Oh, I have to discuss Sarah Drew. She is an amazing narrator and I feel very spoiled when I listen to her audio books. She was fantastic with giving each character their own voice and personality. It really brought the book alive. 

soundbytes picture

Lipstick Jihad (Azadeh Moaveni) – Review

Lipstick jihad : a memoir of growing up Iranian in America and American in IranLipstick Jihad by Azadeb Moaveni
Age: Adult
Genre: Memoir
Source: My copy
Publisher: Public Affairs, 2005
ISBN: 9781586483784 / 260 pages
Find this book at your local library

Azadeh Moaveni was born and raised in San Jose, CA into an Iranian culture that felt forced to leave Iran after the 1979 revolution. Growing up Iranian in the US came with its awkward, where do I fit in, moments. Once Azadeh went to college, the need to be in Iran was so great that she found herself living in Cairo, before making her way to live in Iran, working as a journalist for Time magazine.

I was really disappointed with this book. I though that Moaveni could be someone I could relate to, but that is far from the case. I found Moaveni’s prose to be verbose, repetitive and at times boring and boastful at the same time. Armed with the protection of being a journalist, and the wealthy family to send her to elite gyms  and ski resorts, the author presented herself as self-involved, and shallow. It seemed like she didn’t care for anybody else’s opinions, especially if they conflicted with her views. She treated many family members  there rudely, and it was just really annoying to read. I found myself skimming large portions of the book just in an attempt to get it over with sooner.

Lipstick Jihad didn’t have the humor and wasn’t as insightful and approachable  as Firoozeh Dumas’ Laughing Without an Accent & Funny in Farsi. I would also recommend Shirin Ebadi’s memoir, Iran Awakening, as a better account of living in Iran before and after  the 1979 Iran revolution. I especially recommend the graphic novel memoir Persepolis by Marjane Satrapi as a better representation of life post-revolution for the same age-group as Moaveni. For a fiction slant, I would highly suggest Septembers of Shiraz by Dahlia Sofer for a look at managing a culture in two worlds (Iran & the US). Basically, I really did not like Lipstick Jihad, not when there are a number of less egocentric stories out there.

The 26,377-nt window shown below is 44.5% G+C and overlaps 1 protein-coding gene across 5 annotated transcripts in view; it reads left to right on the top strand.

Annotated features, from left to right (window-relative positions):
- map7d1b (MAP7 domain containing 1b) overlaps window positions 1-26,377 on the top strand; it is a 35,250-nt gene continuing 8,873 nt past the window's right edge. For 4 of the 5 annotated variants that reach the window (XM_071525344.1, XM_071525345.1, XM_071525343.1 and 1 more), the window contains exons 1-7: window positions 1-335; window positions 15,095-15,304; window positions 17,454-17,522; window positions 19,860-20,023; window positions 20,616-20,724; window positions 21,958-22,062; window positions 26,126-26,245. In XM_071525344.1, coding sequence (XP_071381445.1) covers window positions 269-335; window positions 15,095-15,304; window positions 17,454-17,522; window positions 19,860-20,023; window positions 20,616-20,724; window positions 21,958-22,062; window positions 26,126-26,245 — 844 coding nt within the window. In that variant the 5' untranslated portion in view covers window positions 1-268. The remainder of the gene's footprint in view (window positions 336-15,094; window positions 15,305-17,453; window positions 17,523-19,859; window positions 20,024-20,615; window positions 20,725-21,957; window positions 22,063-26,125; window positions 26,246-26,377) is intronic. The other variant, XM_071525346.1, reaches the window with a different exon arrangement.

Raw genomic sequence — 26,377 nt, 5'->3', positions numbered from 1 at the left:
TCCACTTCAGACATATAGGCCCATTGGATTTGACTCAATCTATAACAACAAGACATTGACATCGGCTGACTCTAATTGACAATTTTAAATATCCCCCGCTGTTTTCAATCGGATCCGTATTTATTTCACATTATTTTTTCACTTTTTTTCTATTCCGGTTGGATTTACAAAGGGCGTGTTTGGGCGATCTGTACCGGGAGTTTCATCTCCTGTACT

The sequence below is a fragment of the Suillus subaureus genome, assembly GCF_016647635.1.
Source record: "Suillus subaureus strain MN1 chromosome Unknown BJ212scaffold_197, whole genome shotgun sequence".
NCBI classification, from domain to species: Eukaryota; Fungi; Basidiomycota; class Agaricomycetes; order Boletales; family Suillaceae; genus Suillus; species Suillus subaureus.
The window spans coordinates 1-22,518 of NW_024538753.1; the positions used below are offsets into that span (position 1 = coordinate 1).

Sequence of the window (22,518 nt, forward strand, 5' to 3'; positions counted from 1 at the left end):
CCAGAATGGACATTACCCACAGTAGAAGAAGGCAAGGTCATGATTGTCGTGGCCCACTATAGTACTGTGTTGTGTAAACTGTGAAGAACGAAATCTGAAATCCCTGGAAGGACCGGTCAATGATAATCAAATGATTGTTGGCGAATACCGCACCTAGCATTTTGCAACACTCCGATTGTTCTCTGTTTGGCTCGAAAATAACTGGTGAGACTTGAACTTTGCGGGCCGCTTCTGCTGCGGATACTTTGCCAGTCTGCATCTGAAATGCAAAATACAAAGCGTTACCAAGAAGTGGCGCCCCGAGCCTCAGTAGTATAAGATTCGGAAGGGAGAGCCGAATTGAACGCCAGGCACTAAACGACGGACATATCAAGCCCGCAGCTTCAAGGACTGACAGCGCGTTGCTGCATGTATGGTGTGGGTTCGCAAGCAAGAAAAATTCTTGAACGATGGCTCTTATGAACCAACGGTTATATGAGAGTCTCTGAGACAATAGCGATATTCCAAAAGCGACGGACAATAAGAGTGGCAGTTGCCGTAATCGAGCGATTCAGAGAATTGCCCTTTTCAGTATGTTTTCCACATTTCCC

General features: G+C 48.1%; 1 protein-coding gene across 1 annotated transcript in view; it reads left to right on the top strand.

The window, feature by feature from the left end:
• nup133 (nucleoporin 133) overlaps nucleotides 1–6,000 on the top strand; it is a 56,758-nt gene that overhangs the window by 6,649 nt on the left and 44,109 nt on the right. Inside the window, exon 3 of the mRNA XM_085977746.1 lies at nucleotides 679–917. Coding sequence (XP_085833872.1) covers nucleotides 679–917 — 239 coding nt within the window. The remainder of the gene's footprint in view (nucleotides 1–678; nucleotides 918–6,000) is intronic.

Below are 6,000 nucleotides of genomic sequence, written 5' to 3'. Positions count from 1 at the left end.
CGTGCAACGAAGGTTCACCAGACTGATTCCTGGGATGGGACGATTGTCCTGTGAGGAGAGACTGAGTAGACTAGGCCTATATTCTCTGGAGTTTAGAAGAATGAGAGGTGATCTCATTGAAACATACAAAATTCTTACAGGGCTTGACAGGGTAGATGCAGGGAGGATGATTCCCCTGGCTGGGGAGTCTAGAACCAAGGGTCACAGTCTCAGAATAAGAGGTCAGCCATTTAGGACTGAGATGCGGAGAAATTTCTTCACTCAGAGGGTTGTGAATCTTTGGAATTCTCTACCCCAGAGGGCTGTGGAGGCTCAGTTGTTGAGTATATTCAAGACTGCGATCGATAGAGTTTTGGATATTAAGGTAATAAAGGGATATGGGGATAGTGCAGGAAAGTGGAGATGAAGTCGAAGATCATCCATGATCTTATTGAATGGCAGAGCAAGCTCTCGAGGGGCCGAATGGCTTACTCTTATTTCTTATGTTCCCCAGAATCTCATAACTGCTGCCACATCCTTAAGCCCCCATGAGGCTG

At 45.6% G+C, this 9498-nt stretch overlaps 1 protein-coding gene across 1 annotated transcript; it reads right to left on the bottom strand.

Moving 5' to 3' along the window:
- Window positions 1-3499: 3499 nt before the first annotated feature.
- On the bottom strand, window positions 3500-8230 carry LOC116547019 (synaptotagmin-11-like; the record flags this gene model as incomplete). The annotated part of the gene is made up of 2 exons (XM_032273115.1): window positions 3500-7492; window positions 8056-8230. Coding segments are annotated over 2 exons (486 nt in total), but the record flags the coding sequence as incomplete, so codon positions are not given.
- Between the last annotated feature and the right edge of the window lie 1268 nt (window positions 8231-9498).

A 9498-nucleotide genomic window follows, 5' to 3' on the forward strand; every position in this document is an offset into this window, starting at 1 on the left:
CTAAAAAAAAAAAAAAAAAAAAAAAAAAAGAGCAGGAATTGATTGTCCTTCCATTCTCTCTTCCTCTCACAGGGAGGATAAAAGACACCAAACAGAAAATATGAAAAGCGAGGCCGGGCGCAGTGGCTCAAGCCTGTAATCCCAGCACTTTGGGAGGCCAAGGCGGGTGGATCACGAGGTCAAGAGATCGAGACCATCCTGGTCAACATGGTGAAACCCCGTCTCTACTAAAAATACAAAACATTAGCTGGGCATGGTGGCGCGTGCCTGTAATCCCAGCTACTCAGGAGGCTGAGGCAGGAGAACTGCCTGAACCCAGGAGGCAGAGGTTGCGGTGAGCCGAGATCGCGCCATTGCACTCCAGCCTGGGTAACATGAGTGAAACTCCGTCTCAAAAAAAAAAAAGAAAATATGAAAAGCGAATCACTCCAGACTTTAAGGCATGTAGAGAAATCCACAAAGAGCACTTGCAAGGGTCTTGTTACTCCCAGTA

Her entire view of Iran is centered on Tehran, and as far as I could tell, she didn’t travel to any other cities in Iran. I stopped reading 20 pages from the end because I couldn’t handle listening to her narration and in all fairness, this should be considered a half-read book for all the attention I was able to give it before getting frustrated.

It’s a real shame too, because she did point out a lot of interesting elements of culture, politics and life in Iran that I wanted to know more about. They were just drowned out by her “poor me, I don’t speak perfect Farsi” paragraphs, which got old really quickly. I think with more editing and about 100 fewer pages, this could have been an amazing memoir of living in Iran.

Literacy Love Sundays – Put your face in a book

Thanks to the Milwaukee Public Library for this great message.

The Sun Also Rises (Ernest Hemingway) – Review

The Sun Also Rises by Ernest Hemingway
Age: Adult
Genre: Fiction
Source: My copy
Publisher: Scribner
ISBN: 0684800713 / 251 pages
Find this book at your local library 

From the back cover:

Featuring Left Bank Paris in the 1920s and brutally realistic descriptions of bullfighting in Spain, the story is about the flamboyant Lady Brett Ashley and the hapless Jake Barnes. In an age of moral bankruptcy, spiritual dissolution, unrealized love, and vanishing illusions, this is the Lost Generation.

Despite his reputation and the reputation of this book, I really did not enjoy it as much as I had hoped. I loved The Old Man and the Sea and although I read In Our Time in high school 11 years ago, I still have fond memories of that collection of stories.

The Sun Also Rises fell flat for me. I think it was the wrong book at the wrong time. I don’t think it helped that at the time I was reading this book, I was listening to Lauren Oliver’s overly descriptive Before I Fall. It was hard for me pick up this book and go with the less fluid and more choppy pace. It also didn’t help that I have been reading a plethora of picture books for my baby storytimes at the library, and I started to read Hemingway in a sing-song voice because of his short and pointed sentences.

The characters didn’t appeal to me either. I though Lady Brett Ashley was a flirt, I was indifferent to Jake Barnes and I found the rest of their crew to be obnoxious. I did love the scenes in Paris and Spain. Hemingway’s descriptions of the bull fighting scenes were beautifully written for something so horrific. He gave the entire event a grace and elegance I wouldn’t have thought of. Those passages, I really enjoyed reading. The last half of the book was better than the first half, I’ll admit. I did start to feel something for the characters towards the last fourth of the novel.